Pop Culture

“It’s My House” Too

In 1979, Diana Ross released The Boss, her first solo album since moving to New York from Detroit. She was, for the first time, far away from her label, Motown Records, and its gatekeeper Berry Gordy. The album was a declaration of independence, proof positive that she was, in fact, The Boss, her own. It also marked Ross’s reunion with songwriting husband-and-wife team Nick Ashford and Valerie Simpson, together Ashford & Simpson, who wrote all but one of the songs on her first solo album too.

At the time, the couple from New York were known for their big anthems like “Ain’t No Mountain High Enough” and “Reach Out and Touch Somebody’s Hand.” This new album had a lot of that bigness as well; it was about being “the Boss” after all, and its titular song spent 26 weeks on the Hot 100 chart. But it’s the not-quite hit that’s endured most insistently: “It’s My House.” 

I, not a music writer, would argue that right now, during all the this, it’s the most important song that exists. 

You don’t have to understand everything about “It’s My House” to know why it’s a song that meets this moment, but it’s more fun if you do. A while back, on a Thursday, Simpson graciously picked up the phone to talk about its genesis. (Ashford died in 2011, and Ross did not respond to multiple emails from me asking her to explain why her song is so good). From her home in Manhattan, Simpson told me she started with a sparse reggae beat on her keyboard. Staying true to their usual dynamic, Ashford wrote the lyrics. 

Simpson explained that her husband’s words came from the same place as Chaka Khan’s “I’m Every Woman,” which they wrote together and which was released in 1978—that is, that “feminine place that’s in everybody,” which you trust completely. The new song didn’t have the same kind of straightforward empowerment refrain, though. This is good because “It’s My House” could never be co-opted into a commercial for performance bras.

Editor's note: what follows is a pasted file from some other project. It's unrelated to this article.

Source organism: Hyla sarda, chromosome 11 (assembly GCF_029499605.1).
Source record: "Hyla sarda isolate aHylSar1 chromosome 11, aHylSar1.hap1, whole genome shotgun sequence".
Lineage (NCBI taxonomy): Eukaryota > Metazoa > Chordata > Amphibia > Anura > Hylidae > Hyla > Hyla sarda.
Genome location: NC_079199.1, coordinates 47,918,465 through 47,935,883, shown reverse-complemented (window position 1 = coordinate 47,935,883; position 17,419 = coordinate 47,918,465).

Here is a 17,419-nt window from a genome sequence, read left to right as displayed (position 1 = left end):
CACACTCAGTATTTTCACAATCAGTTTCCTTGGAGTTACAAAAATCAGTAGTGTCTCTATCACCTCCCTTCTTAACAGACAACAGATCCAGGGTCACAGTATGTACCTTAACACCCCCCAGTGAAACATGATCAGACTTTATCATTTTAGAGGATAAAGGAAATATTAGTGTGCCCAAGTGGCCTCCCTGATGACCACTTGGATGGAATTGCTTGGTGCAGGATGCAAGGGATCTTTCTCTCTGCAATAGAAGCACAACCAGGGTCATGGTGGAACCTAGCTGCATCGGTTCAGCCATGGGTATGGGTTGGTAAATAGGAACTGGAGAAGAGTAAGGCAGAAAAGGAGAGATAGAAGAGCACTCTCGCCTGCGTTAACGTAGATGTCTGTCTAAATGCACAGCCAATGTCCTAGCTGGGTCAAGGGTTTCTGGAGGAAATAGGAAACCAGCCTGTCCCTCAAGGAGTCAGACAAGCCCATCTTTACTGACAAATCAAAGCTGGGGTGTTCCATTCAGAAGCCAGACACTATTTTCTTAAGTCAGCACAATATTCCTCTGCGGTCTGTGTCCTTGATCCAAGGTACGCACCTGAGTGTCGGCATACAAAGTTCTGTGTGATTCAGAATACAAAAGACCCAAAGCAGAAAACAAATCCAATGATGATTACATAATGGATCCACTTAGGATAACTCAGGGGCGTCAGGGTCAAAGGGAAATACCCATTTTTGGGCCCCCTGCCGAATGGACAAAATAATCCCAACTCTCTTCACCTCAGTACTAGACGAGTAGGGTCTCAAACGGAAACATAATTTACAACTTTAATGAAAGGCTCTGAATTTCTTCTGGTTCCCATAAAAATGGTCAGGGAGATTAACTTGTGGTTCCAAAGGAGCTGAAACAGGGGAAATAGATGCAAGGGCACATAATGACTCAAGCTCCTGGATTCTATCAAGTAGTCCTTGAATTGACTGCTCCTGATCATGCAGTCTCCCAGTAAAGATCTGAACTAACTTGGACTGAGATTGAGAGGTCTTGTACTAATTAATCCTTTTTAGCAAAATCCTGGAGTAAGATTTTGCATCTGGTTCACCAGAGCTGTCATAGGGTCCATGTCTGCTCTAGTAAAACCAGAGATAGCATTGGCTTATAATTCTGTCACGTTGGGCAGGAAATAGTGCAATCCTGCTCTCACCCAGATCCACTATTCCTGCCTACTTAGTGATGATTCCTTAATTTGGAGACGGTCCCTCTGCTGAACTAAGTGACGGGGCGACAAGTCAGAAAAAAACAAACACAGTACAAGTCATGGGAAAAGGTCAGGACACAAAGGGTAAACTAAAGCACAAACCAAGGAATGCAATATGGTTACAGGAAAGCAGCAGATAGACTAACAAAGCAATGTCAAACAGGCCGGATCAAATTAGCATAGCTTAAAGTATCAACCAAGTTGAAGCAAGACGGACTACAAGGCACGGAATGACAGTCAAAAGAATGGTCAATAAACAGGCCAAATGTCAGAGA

Instead, it mostly consists of a woman describing her home. “There’s a welcome mat at the door,” goes one line. Another is, “Through every window / a little light flows.” Its power is in the ordinariness of the lyrics, the pleasure and simplicity of ownership, the teasing innuendo, the restrained coolness of the melody, the flute—is it?—weaving throughout. To the basic demo that Ashford & Simpson made for her, Ross added a disco kick and her simpering soprano. And so was born a disco-reggae cult classic about a woman delighting in her house, which she’s decorated herself. It would be the Mrs. Dalloway of songs if Mrs. Dalloway had a hair more self-possession. 

“It’s My House” was not a pop hit originally. It peaked at 27 on the Billboard R&B Singles chart at its height. But it’s lived many lives since 1979. It has endurance. Simpson says that a friend, whom she won’t name to protect the fun-loving, calls her and puts the phone up to the speaker when he hears it in the wild, which is often. It’s big in gay clubs, she hears.